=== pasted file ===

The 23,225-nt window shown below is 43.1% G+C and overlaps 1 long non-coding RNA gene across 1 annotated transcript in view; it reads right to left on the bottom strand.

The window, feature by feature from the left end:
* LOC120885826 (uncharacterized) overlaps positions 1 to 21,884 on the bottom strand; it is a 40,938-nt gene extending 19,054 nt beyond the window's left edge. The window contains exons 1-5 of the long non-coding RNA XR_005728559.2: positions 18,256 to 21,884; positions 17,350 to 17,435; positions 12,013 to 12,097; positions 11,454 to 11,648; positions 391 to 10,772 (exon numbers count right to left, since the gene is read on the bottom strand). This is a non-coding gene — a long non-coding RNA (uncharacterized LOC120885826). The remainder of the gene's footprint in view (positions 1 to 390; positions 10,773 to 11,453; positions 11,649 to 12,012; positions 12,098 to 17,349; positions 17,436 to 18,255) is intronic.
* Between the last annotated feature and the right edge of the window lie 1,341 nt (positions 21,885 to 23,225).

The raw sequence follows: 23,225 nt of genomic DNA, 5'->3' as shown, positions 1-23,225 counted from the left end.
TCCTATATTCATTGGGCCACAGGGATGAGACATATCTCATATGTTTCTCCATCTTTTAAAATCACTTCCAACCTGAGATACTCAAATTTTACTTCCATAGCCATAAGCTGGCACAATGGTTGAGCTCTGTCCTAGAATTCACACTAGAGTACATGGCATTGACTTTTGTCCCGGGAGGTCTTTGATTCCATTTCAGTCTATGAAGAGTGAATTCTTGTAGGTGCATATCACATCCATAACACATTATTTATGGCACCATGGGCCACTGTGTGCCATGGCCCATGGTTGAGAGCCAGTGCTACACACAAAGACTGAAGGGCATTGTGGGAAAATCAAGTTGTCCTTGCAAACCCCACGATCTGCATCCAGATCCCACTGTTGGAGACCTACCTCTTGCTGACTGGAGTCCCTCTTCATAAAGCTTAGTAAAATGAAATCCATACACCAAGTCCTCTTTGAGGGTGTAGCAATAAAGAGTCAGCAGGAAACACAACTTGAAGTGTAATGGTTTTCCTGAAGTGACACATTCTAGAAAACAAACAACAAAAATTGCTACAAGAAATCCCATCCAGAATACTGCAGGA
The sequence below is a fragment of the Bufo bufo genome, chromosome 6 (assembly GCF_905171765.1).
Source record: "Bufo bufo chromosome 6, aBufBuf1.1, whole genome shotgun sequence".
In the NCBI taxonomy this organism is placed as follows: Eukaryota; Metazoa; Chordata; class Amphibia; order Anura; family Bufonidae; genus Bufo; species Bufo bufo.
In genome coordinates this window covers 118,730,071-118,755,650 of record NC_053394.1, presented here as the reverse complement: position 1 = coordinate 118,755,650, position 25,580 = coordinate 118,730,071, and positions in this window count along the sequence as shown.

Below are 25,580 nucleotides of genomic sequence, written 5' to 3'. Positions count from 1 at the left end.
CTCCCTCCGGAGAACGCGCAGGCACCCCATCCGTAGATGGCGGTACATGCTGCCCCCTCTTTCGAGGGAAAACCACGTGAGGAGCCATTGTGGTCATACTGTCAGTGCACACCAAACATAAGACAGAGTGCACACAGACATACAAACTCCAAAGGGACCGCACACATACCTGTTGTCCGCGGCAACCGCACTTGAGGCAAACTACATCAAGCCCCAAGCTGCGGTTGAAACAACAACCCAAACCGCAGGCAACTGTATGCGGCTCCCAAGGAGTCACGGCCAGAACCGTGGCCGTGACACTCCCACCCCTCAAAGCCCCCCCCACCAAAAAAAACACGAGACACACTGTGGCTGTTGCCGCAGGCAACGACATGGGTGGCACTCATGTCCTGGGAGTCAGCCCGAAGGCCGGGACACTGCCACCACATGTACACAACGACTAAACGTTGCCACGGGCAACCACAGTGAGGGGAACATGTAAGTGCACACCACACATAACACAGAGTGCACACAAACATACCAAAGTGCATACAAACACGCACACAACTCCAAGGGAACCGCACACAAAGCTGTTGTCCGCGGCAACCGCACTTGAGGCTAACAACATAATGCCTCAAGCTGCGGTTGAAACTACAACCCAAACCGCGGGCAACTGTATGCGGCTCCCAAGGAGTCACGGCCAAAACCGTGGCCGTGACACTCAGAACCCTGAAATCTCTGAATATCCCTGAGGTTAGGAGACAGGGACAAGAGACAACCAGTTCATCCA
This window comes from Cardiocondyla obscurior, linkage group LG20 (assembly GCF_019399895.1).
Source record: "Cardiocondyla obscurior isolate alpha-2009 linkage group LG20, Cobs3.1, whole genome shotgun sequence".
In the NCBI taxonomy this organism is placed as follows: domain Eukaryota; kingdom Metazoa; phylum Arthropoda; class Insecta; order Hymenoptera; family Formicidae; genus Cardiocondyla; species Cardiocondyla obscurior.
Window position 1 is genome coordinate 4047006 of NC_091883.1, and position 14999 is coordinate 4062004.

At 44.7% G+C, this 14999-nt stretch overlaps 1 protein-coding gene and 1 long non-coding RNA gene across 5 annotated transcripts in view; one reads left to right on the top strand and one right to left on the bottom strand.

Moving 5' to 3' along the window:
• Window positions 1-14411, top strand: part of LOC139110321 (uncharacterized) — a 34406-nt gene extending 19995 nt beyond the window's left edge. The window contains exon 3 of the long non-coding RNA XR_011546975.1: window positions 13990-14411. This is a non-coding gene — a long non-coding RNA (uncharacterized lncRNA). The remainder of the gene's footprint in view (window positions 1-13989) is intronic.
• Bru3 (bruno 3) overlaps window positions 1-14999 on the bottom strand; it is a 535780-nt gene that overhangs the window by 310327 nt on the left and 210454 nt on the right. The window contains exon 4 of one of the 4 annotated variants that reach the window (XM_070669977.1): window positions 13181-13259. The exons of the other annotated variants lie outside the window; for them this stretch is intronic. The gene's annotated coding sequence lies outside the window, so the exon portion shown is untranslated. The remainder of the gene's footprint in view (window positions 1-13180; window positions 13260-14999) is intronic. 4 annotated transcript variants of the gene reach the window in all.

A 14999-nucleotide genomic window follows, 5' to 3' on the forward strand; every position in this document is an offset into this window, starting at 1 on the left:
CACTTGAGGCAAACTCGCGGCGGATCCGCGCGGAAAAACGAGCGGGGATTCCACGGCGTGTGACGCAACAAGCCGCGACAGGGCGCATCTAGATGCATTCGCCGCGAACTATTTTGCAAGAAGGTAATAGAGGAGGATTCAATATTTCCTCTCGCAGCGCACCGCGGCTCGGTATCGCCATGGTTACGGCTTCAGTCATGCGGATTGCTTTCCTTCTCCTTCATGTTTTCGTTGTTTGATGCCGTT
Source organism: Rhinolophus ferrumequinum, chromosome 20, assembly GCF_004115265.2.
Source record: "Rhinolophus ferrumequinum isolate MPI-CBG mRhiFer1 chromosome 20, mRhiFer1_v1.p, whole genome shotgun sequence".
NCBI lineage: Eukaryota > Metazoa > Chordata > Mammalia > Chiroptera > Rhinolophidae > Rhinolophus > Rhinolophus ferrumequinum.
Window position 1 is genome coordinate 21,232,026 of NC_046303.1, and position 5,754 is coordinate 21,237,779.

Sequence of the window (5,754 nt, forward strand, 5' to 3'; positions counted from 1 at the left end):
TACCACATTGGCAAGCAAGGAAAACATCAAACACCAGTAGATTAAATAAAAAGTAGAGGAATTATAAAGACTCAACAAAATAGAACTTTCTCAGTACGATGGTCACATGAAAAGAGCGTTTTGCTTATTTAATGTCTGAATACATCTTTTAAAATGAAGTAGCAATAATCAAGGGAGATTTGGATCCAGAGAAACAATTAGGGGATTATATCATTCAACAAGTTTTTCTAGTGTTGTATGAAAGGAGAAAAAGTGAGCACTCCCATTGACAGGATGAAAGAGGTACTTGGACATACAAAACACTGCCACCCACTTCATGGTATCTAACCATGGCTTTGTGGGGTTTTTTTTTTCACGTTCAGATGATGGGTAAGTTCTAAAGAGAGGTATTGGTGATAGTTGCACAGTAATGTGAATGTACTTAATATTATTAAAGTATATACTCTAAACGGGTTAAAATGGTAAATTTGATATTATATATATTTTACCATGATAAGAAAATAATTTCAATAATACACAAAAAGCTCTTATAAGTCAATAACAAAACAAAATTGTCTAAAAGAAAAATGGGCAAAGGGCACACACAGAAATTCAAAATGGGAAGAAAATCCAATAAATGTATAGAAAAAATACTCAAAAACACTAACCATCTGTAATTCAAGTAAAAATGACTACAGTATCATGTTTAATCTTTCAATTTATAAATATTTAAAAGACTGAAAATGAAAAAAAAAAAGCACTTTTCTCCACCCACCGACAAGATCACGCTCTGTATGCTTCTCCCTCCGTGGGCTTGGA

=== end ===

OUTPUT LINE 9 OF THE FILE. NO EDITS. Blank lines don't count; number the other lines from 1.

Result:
In the NCBI taxonomy this organism is placed as follows: Eukaryota; Metazoa; Chordata; class Amphibia; order Anura; family Bufonidae; genus Bufo; species Bufo bufo.